As if we didn’t already have enough to worry about, painful sex takes on a whole new meaning after menopause.
“Okay, Ouch,” I cried.
His eyes got wide. “What?” he asked.
“That feels like road rash all up inside there, use more lubrication, please…” My sensitive husband administered about half the bottle of Astroglide in the hope that I would remember how much I love having sex with him. No such luck. It just hurt.
“Damn. I’m going to research the best lubrication on the planet and then order a case,” he said. My husband is like that—super kind and very motivated when it comes to getting his (our) needs met.
Menopause and painful sex
Menopause is the culprit for all kinds of changes that can plague a woman and, by extension, her partner. Sleep loss, brain fog, mood shifts, hot flashes, and, of course, a thinning of the vaginal wall—which causes the dreaded “sandpaper sex.”
This can be a good reason for changing things up instead of doing the same stale moves.
You’d think that bleeding monthly, growing babies in our uterus, giving birth, and managing all the details that accompany these gigantic events would be enough responsibility for women. More than enough. But then when you are finally free of all that, free again to enjoy time with your husband, along comes a cruel joke: menopause.
Many of my friends are in the same position (ha ha). For one friend, sex hurts so much she has refused her husband’s advances for months because of tears in her vaginal wall. This has prompted him to suggest he go to another source for sex. When I heard this, I yelled at her. “You go home right now and give that man a blow job, for God’s sake.” When I asked another friend if sex was painful, she said, ”I don’t know. We don’t do it any more.”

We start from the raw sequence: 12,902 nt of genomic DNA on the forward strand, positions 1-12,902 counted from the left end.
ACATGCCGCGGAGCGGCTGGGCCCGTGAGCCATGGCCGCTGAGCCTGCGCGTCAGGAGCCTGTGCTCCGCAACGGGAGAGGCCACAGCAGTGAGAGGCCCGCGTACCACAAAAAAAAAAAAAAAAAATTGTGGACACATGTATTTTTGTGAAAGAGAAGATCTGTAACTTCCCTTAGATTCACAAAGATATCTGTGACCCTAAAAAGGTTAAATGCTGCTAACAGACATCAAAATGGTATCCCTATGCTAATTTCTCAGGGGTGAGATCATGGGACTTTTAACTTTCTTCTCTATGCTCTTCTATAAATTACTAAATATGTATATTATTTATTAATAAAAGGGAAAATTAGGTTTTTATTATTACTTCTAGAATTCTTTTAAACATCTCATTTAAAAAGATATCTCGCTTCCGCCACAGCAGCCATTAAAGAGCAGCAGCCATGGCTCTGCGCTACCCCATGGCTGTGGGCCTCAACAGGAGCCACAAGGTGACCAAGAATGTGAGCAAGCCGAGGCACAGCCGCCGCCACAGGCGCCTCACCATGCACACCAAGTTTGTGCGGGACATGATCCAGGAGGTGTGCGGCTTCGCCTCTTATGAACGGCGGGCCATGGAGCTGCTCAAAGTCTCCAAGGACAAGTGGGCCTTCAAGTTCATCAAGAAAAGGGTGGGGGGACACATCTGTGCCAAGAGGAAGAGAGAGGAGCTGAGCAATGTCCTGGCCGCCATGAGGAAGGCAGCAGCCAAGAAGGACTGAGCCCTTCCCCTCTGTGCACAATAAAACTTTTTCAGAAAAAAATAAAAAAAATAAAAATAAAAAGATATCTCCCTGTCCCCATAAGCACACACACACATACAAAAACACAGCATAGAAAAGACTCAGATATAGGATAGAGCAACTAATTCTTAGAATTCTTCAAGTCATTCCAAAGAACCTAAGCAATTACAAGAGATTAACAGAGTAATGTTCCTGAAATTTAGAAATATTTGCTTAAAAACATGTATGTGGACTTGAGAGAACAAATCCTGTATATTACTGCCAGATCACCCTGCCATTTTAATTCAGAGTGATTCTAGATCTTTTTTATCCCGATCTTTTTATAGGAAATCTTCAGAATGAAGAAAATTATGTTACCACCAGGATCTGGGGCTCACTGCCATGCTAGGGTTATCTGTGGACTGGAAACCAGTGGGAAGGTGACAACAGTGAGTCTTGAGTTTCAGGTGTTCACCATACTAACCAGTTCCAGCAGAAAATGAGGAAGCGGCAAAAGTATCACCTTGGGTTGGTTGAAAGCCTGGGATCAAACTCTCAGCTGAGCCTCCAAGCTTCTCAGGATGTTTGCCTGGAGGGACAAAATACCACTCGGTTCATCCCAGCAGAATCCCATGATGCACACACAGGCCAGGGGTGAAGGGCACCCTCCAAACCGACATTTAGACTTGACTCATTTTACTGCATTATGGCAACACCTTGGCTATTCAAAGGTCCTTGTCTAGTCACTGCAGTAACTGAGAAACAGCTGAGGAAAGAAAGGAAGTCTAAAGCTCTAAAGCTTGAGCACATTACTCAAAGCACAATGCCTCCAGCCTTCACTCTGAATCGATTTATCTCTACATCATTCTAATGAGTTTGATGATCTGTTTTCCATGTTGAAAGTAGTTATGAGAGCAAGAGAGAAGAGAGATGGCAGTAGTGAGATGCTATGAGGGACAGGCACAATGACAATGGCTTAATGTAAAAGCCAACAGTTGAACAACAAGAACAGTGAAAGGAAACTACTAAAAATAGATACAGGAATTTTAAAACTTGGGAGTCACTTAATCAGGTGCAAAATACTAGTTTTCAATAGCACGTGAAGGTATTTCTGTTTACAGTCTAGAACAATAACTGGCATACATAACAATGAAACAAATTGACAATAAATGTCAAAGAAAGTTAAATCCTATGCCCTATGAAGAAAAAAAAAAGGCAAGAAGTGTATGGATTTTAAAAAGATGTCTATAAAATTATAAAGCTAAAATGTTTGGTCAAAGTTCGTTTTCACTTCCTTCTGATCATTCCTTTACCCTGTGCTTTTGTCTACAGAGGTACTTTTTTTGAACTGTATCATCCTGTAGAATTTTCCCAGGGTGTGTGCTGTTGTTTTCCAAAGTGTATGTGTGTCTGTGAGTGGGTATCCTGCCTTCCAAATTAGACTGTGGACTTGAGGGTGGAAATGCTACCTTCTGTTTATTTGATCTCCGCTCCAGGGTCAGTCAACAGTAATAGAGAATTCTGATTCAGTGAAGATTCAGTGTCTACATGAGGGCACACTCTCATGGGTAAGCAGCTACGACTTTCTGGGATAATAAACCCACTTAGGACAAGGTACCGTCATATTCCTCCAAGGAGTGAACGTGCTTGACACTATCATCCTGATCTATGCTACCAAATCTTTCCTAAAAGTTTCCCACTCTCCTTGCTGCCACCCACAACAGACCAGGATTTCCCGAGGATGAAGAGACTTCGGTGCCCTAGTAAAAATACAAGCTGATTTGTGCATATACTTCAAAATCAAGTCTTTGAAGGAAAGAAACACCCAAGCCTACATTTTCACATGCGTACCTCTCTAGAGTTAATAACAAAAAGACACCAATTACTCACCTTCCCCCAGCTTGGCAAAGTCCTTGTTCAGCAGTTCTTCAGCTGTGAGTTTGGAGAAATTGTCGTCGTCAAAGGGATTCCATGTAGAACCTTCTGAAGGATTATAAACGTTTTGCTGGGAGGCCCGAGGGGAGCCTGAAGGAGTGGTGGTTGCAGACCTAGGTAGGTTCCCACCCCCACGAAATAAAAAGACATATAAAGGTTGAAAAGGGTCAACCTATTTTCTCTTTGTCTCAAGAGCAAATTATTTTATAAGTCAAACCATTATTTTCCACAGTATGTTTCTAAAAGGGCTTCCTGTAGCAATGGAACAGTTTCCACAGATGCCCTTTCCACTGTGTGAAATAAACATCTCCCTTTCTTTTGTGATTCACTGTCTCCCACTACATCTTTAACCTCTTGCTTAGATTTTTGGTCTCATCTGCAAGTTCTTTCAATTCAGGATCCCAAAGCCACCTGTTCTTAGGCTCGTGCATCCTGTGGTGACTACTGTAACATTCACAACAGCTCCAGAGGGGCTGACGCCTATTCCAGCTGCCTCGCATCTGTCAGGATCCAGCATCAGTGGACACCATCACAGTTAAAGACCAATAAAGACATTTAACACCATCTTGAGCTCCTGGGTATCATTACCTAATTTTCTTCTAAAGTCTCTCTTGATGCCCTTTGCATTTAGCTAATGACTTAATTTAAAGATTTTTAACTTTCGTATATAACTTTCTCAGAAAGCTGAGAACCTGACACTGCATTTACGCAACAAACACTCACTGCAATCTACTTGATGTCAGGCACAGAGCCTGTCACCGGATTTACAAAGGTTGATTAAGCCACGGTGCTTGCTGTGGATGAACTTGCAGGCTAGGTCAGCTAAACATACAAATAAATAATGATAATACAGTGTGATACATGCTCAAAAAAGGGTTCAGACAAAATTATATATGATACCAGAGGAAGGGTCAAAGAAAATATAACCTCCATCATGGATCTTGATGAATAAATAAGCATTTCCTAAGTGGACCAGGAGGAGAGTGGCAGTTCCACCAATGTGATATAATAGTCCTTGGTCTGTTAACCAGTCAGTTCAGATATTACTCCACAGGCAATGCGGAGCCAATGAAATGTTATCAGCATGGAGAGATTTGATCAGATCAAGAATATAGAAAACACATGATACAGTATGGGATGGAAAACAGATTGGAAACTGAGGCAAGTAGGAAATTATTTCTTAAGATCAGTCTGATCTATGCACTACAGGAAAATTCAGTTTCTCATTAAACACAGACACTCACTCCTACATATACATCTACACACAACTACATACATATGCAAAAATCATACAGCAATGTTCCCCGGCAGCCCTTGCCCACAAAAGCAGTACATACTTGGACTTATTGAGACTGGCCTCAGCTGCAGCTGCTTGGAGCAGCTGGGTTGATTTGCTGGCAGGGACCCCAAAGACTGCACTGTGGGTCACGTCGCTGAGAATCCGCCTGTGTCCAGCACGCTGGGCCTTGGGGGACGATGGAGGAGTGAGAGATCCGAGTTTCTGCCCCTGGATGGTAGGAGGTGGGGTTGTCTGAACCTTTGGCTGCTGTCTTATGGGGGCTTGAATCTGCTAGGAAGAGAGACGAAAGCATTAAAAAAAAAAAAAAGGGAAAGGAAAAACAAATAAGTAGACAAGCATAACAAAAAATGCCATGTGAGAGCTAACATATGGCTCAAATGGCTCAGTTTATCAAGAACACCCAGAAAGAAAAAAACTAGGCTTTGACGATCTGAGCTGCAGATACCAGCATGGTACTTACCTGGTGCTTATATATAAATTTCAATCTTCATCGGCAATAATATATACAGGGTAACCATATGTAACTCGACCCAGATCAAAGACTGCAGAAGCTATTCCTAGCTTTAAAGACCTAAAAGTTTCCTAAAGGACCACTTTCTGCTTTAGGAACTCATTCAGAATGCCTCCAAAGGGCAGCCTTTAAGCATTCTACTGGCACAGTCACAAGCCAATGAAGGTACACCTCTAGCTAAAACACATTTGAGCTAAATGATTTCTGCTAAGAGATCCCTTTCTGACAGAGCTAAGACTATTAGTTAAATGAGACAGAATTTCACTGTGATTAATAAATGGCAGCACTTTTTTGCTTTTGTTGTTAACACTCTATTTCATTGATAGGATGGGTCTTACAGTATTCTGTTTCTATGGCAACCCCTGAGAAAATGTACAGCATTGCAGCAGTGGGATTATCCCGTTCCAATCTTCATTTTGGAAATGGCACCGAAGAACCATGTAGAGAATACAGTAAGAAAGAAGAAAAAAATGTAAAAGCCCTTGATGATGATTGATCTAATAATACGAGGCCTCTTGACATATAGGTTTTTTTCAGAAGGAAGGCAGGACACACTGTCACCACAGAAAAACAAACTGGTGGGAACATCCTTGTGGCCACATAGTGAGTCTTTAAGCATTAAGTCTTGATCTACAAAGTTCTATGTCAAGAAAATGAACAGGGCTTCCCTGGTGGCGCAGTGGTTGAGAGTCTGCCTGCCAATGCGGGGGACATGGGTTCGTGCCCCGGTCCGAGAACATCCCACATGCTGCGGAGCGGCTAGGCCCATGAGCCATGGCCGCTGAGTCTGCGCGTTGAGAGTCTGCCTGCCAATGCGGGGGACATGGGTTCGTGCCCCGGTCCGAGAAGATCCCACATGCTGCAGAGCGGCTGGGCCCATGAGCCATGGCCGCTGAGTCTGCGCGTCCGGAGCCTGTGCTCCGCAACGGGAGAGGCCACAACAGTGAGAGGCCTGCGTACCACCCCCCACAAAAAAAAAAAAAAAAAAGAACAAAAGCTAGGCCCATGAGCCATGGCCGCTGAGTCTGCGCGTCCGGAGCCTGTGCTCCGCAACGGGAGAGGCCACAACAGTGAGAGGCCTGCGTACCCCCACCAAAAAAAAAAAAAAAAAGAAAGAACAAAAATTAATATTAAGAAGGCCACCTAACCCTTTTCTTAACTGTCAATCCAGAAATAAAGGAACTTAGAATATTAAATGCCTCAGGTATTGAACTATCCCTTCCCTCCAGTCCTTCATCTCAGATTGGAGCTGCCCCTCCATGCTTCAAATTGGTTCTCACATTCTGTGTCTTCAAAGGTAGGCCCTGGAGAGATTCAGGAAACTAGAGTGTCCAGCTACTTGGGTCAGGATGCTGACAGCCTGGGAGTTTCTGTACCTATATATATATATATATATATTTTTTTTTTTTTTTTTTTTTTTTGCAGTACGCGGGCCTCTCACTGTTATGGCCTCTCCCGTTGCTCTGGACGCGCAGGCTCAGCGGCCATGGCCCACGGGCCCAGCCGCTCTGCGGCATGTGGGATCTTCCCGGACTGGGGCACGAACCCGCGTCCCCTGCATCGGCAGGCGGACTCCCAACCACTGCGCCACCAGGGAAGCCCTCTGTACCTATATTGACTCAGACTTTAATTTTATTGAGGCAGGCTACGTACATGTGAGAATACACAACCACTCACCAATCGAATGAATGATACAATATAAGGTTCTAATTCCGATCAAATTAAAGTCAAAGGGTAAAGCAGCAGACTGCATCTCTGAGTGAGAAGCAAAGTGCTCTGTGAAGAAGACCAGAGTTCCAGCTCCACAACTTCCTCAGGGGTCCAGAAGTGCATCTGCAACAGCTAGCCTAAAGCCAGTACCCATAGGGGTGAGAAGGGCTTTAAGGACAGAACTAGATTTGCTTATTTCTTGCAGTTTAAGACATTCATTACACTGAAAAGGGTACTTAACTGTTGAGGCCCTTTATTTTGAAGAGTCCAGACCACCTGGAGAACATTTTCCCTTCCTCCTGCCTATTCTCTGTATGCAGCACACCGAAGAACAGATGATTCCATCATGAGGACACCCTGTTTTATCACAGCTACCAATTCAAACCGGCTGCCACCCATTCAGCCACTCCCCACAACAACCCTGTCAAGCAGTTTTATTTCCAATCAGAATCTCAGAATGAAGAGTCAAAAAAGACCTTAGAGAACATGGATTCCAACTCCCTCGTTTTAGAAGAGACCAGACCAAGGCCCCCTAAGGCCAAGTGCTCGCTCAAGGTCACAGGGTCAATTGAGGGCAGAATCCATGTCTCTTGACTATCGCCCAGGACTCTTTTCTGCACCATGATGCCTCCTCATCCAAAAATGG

Thanks to this newfound approach and the cases of Penchant Premium lubricant we store in our garage, we still have wonderful sex; it’s just different than it was before menopause.
The case of the disappearing libido
That’s another consequence of menopause—lagging libido. Menopause happens because the ovaries create less estrogen and progesterone, which can diminish a woman’s sex drive. For me, it’s like I simply forget about sex. The thrill and desire for it just doesn’t hit my radar the way it used to. This reality for me is thankfully counterbalanced by my new lack of concern about pregnancy, a blessed absence of monthly bleeding, and a new sassy, irreverent attitude in our sex life. It’s ridiculously refreshing. I feel free.
It’s important to embrace the change you’re going through. Work with what you’ve got. Don’t deny it or hide it. This can be a good reason for changing things up instead of doing the same stale moves. Now is the time to be bolder about asking for what you want (be specific, bossy, and maybe even selfish) and to experiment with new enlivening turn-ons. How about watching tasteful soft porn (season 1 of Game of Thrones will probably do the trick), or shopping together, either online or at your local sex toy shop, as a type of foreplay?
Thanks to this newfound approach and the cases of Penchant Premium lubricant we store in our garage, we still have wonderful sex; it’s just different than it was before menopause. We take our time; we play and chat more. Morning sex is more common (no kids at home!) and foreplay is prolonged (more lube!), and sometimes it turns into wrestling matches or fits of laughter. Now when I cry out during sex, it’s almost always for the good reason.